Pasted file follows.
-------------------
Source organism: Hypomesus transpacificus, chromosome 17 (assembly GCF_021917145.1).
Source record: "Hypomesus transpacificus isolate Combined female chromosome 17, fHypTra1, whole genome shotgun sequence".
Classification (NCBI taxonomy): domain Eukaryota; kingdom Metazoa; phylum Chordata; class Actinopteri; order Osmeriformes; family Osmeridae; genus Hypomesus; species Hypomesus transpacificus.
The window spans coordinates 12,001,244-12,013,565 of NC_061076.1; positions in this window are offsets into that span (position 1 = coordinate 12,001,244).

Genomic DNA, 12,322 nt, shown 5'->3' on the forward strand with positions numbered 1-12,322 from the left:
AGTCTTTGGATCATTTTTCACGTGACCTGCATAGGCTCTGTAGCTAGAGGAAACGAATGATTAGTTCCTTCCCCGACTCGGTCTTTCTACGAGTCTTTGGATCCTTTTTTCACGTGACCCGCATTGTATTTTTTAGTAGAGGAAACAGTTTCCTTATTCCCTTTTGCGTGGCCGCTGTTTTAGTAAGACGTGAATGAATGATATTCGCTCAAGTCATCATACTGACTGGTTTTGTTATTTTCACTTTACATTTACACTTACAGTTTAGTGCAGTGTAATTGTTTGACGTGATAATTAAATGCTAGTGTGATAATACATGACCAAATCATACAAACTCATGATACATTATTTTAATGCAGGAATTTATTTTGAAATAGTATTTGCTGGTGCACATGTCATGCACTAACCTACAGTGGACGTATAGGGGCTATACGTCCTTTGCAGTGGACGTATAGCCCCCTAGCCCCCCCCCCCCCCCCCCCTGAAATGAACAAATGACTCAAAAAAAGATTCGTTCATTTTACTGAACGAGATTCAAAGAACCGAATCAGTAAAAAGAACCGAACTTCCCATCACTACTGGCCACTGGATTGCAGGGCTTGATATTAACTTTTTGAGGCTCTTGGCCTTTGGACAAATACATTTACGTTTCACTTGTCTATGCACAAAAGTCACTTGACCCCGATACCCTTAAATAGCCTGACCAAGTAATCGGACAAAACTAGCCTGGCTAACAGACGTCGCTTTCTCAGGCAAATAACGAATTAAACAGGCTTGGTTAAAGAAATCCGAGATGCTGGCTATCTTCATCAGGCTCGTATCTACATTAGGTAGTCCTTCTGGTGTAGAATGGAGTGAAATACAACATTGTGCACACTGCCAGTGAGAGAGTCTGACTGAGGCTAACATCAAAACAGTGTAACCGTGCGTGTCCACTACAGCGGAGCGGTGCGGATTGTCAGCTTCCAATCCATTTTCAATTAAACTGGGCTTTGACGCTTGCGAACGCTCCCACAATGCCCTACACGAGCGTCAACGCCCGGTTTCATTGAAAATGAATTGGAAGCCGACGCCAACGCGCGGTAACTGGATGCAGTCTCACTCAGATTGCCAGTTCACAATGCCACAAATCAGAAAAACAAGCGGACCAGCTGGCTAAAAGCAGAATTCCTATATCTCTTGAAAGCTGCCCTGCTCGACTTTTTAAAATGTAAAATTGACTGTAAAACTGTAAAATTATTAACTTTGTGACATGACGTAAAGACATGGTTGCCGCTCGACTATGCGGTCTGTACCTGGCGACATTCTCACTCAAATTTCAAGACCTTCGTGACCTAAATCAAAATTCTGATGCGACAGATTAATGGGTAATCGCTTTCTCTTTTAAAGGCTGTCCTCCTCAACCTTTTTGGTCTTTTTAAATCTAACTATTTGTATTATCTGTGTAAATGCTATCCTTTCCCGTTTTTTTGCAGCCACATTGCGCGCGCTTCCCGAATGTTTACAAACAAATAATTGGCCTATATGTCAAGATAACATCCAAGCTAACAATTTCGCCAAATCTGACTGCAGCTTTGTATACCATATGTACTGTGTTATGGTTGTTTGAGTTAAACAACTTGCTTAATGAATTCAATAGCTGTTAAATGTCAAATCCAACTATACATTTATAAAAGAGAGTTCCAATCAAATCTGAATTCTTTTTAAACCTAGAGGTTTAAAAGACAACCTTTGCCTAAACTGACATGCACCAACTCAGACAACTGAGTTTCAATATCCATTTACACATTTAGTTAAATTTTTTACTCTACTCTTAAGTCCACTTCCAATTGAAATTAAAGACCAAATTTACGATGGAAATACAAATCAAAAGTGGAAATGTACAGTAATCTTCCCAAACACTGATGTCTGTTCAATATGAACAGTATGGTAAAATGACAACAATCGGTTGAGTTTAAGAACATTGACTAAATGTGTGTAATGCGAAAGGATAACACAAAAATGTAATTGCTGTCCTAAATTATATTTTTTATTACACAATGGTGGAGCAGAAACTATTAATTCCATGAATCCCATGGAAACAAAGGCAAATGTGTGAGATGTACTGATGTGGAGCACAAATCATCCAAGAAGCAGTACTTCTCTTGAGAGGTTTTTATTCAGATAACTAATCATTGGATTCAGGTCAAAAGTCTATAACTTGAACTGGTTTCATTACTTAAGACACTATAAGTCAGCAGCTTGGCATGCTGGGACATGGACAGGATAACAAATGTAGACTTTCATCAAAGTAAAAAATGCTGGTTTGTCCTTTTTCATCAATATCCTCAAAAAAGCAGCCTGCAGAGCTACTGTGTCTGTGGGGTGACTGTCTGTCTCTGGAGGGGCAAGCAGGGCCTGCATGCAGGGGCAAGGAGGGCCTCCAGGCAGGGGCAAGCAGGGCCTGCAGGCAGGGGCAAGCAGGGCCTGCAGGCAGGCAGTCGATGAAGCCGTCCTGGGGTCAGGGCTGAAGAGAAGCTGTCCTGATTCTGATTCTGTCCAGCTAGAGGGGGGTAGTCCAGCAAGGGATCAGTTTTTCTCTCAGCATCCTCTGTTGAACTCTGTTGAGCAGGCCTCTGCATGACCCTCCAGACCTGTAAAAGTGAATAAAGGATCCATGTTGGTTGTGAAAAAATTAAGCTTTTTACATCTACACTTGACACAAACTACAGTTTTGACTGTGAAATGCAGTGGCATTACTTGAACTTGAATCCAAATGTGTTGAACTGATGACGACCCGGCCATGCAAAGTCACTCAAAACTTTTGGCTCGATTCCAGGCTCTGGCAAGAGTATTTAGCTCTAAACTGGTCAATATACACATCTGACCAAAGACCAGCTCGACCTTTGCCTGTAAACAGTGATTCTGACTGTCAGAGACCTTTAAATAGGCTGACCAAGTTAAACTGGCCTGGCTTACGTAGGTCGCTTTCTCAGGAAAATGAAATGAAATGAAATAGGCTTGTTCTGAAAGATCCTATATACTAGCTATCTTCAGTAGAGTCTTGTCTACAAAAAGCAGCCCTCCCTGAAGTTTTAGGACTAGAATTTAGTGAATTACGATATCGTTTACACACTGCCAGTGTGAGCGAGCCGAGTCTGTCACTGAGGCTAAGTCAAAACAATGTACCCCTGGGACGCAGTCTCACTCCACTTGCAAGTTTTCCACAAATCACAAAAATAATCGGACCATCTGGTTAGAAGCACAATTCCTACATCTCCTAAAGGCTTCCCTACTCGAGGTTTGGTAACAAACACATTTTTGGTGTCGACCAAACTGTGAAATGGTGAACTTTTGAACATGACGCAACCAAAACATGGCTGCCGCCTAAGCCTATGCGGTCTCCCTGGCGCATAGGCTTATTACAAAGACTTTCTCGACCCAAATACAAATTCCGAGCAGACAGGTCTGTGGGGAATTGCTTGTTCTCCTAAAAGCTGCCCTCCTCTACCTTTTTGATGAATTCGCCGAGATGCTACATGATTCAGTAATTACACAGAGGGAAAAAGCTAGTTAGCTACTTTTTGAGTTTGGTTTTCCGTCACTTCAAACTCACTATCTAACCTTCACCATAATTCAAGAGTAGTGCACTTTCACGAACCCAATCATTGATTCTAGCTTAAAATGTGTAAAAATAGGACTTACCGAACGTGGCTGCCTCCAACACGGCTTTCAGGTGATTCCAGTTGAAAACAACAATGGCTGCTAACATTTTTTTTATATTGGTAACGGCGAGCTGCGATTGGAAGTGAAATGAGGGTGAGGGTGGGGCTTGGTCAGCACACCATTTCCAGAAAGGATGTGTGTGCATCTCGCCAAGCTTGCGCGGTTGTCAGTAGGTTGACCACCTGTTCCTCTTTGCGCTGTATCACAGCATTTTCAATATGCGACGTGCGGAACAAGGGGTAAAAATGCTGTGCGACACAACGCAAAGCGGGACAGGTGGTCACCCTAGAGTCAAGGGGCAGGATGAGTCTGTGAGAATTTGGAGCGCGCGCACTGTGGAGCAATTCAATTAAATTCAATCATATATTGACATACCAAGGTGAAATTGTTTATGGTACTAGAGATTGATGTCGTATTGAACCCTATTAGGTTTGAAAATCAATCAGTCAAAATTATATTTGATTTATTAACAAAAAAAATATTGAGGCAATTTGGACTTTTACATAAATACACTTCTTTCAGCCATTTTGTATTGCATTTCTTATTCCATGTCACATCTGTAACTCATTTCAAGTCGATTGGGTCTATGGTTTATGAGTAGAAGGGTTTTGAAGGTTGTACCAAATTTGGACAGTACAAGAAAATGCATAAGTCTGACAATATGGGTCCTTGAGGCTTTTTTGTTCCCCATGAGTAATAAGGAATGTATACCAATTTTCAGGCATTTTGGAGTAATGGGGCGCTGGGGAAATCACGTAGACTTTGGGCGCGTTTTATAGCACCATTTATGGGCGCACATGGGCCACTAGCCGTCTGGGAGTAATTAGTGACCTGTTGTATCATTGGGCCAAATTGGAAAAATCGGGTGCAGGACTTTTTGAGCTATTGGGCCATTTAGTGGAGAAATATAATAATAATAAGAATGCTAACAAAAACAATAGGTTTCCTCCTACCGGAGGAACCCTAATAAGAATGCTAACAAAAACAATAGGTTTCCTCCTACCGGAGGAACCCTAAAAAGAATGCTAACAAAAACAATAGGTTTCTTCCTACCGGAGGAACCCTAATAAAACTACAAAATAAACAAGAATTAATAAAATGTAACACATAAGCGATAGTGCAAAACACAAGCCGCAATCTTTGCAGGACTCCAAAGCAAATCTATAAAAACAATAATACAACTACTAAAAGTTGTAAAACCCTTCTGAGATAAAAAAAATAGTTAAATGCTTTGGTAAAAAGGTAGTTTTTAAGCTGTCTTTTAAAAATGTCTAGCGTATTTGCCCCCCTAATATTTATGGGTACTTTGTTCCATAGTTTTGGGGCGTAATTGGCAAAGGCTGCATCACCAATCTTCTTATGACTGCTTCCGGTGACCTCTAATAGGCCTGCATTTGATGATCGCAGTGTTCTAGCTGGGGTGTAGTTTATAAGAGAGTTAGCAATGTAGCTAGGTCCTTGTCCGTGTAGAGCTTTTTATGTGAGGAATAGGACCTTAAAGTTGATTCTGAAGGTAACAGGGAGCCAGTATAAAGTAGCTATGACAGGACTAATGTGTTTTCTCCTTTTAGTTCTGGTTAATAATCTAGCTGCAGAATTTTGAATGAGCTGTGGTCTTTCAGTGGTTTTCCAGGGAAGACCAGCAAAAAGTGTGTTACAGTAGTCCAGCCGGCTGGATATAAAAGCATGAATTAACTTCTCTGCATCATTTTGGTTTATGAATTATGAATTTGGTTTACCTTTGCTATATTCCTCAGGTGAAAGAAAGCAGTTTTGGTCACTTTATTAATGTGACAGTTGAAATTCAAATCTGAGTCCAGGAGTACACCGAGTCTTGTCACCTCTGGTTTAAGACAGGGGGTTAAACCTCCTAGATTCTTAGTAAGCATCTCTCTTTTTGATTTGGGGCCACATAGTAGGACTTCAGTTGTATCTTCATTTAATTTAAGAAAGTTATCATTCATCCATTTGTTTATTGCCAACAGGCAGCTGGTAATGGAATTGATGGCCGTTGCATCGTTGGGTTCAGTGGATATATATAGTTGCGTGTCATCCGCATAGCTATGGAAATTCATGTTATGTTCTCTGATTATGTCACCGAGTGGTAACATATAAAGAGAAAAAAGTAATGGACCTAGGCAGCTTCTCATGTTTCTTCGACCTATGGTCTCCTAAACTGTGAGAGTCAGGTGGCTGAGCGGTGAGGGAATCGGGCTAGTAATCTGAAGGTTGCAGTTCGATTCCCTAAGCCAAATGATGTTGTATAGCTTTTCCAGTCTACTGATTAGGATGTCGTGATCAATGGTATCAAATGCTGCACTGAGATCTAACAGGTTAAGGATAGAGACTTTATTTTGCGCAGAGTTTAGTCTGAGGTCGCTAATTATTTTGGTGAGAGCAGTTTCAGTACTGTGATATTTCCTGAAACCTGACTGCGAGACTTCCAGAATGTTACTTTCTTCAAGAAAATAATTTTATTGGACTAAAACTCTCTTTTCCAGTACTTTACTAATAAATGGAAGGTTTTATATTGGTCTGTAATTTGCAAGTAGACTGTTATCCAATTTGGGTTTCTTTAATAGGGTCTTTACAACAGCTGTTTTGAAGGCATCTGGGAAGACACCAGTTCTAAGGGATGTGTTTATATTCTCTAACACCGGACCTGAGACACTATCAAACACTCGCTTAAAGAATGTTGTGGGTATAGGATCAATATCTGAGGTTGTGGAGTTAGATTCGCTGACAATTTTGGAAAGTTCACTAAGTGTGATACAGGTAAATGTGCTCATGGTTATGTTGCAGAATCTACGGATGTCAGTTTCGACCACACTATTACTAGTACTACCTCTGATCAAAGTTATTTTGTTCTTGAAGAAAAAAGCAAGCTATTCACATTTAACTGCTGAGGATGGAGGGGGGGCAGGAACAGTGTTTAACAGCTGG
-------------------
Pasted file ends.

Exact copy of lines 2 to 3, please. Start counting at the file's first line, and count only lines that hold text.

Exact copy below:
Source record: "Hypomesus transpacificus isolate Combined female chromosome 17, fHypTra1, whole genome shotgun sequence".
Classification (NCBI taxonomy): domain Eukaryota; kingdom Metazoa; phylum Chordata; class Actinopteri; order Osmeriformes; family Osmeridae; genus Hypomesus; species Hypomesus transpacificus.